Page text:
The greatest sex brain wave
We’re taught sex is about what’s between our legs. But what if we’ve totally been looking for orgasms in all the wrong places? Hint: try about 80cm further up.
Alright, so we all know what the phrase ‘sex on the brain’ means; it’s what we typically experience during a Hemsworth blockbuster. Yet the exact relationship between our inner thighs and our inner thoughts is one that scientists are only now starting to unravel. So, why the delay? (Seriously, this is our pleasure at stake here, right?) That would be the, err, teeny-bit-awkward matter of finding a group of volunteers willing to masturbate in an MRI scanner. Now those brain-scanner results are actually changing how – as well as where – we get our sexual feels. “We could not have orgasms without the brain: orgasms are produced in the brain, and 80 different brain regions are activated during orgasm,” explains leading sexual neuroscientist Dr Barry Komisaruk, who led the MRI study. Which means that getting our bits and our brain to work together is our new #squadgoal. So, how can you make that kind of magic happen? Alright, over to you, brain…
More than one route to pleasure
Imagine that reaching orgasm was like gaining entry to a nightclub so exclusive that former stars of The Bachelor aren’t even on the list. The old thinking was there was only one way into the club: get in that queue and stick with it – or, to bring it back to your bits, find one spot on your genitals and persevere. Dr Komisaruk’s brain scans found that there’s also the equivalent of a VIP entrance and a helipad – because your vagina, clitoris and cervix all activate different parts of your brain. “Stimulate all three areas,” he adds, “and you can intensify orgasmic pleasure.” Yup, we always knew queuing wasn’t for us.
MIND CONTROL TIP: Add your nipples in too. When touched, Dr Komisaruk’s study found that they can activate the same part of the brain as your genitals.
Think about something nice
Wandering is just something the brain does naturally, but there’s a pretty big difference between harmless mid-sex mind-wandering (usually random things, like remembering to buy bread and milk) and thoughts that destroy orgasm. A study from sexology journal, Archives Of Sexual Behavior, found the two worst offenders were ‘spectatoring’ – judging your own sexual performance – and body image fears. Both can reduce your satisfaction, particularly if you start chastise your brain for wandering. Get that thing a GPS, stat.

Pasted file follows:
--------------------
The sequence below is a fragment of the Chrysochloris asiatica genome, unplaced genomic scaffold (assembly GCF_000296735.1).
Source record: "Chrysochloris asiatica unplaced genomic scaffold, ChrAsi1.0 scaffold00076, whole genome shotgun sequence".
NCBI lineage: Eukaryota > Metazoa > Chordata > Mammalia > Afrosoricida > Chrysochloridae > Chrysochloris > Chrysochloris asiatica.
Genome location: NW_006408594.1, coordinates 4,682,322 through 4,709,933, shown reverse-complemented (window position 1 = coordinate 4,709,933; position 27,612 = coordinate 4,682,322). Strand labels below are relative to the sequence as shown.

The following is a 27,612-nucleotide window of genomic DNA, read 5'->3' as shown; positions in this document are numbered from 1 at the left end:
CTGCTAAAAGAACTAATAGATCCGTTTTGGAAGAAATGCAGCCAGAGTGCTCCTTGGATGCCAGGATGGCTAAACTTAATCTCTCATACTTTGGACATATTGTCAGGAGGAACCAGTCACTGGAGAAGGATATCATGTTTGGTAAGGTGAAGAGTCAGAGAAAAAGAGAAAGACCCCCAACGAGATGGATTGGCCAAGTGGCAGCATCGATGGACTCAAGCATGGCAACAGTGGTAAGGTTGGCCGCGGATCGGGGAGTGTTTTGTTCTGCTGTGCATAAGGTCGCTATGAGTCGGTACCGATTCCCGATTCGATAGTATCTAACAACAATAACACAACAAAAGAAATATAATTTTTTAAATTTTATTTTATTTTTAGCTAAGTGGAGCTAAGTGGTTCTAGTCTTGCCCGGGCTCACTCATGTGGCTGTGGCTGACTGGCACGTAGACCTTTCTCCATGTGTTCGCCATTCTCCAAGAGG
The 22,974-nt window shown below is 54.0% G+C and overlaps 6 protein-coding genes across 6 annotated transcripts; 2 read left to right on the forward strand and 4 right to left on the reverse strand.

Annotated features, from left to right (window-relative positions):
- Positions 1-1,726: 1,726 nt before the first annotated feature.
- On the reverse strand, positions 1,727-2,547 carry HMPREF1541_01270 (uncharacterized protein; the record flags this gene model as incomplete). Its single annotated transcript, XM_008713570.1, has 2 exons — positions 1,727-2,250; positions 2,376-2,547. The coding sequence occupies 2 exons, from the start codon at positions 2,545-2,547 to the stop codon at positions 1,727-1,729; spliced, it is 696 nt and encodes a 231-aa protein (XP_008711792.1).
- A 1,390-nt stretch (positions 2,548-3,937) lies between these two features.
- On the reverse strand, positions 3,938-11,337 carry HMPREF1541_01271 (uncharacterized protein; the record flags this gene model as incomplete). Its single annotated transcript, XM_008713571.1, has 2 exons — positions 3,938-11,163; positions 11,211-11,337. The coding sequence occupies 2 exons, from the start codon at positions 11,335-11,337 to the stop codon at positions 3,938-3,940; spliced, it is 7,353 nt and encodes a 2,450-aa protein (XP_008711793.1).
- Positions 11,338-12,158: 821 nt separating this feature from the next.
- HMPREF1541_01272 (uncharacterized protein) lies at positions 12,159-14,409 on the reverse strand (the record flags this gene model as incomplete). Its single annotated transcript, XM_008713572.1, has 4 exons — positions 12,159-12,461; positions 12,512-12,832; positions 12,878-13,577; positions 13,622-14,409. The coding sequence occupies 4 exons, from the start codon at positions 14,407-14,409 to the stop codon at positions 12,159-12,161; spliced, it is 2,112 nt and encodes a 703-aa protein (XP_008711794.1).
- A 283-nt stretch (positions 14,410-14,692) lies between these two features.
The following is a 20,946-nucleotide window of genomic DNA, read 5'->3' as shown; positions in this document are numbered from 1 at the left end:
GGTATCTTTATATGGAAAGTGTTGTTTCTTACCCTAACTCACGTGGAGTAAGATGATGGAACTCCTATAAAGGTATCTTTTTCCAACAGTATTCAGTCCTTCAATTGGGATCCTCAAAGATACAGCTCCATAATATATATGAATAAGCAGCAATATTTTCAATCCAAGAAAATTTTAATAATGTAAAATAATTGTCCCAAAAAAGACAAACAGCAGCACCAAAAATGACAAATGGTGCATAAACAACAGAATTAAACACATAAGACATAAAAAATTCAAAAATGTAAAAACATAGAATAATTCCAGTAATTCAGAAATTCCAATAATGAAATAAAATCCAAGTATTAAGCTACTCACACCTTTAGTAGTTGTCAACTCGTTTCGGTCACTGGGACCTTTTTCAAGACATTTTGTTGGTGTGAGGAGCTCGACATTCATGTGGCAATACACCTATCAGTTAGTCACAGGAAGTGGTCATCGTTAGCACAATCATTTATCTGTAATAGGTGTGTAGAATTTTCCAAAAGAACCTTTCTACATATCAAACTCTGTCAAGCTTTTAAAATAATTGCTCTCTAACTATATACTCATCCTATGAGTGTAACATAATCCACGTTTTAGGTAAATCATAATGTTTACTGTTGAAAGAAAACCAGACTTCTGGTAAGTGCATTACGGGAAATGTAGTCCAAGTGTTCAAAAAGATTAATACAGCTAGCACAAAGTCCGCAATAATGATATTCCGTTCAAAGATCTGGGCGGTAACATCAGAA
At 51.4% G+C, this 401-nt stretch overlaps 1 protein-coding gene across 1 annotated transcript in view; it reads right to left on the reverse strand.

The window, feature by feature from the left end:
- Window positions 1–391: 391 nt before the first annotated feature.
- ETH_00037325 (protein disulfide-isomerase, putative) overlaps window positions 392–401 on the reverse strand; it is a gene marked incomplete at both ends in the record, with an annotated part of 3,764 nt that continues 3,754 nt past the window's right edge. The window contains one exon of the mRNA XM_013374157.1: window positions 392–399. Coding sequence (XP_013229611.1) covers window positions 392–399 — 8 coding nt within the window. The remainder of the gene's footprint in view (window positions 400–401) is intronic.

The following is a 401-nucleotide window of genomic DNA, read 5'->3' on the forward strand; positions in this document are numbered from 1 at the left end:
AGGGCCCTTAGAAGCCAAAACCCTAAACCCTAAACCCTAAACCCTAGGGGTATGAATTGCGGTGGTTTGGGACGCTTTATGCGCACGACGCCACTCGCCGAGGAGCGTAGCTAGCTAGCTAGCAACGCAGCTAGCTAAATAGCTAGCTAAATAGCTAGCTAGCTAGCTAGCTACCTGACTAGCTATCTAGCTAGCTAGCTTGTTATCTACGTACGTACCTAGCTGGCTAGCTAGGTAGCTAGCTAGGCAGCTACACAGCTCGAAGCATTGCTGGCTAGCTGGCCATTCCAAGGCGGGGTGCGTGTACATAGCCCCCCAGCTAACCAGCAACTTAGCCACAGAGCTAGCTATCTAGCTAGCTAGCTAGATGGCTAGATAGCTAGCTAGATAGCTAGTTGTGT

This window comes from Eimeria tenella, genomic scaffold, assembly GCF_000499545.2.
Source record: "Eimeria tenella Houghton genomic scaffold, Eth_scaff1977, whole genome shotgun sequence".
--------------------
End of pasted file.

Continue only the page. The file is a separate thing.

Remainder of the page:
MIND CONTROL TIP: As anyone who’s ever said “Don’t think about chocolate” knows, reining in your brain is tricky. The key is to keep calm when distracting thoughts come. First, be aware of your weak spot: are you prone to overthinking (“What does this sex mean for our entire relationship?”) or pressure (“This has to be amazing!”). Redirect attention to the pleasure you’re feeling. Daily mindfulness exercises will train you: notice the pattern of two breaths (in, pause, out), five to 10 times a day. Each time your attention starts wandering, bring it back. With practise, fewer things will knock your breathing – and your sex brain – off course.
Bits have a mind of their own
Your vagina getting wet doesn’t always mean you’re aroused. Psychologist Dr Kelly Suschinsky showed women sexual images and asked them to rate just how arousing they found them, monitoring how their genitals reacted. In only 10 per cent of cases were the genitals and the mind on the same page. Your genitals respond to anything sexual – like a streetlight does to darkness – but only you decide if it’s hot. It’s called Arousal Non-concordance, and explains why you might feel a twinge down below while you’re watching a TV sex scene with your parents – despite not feeling any real desire. At all.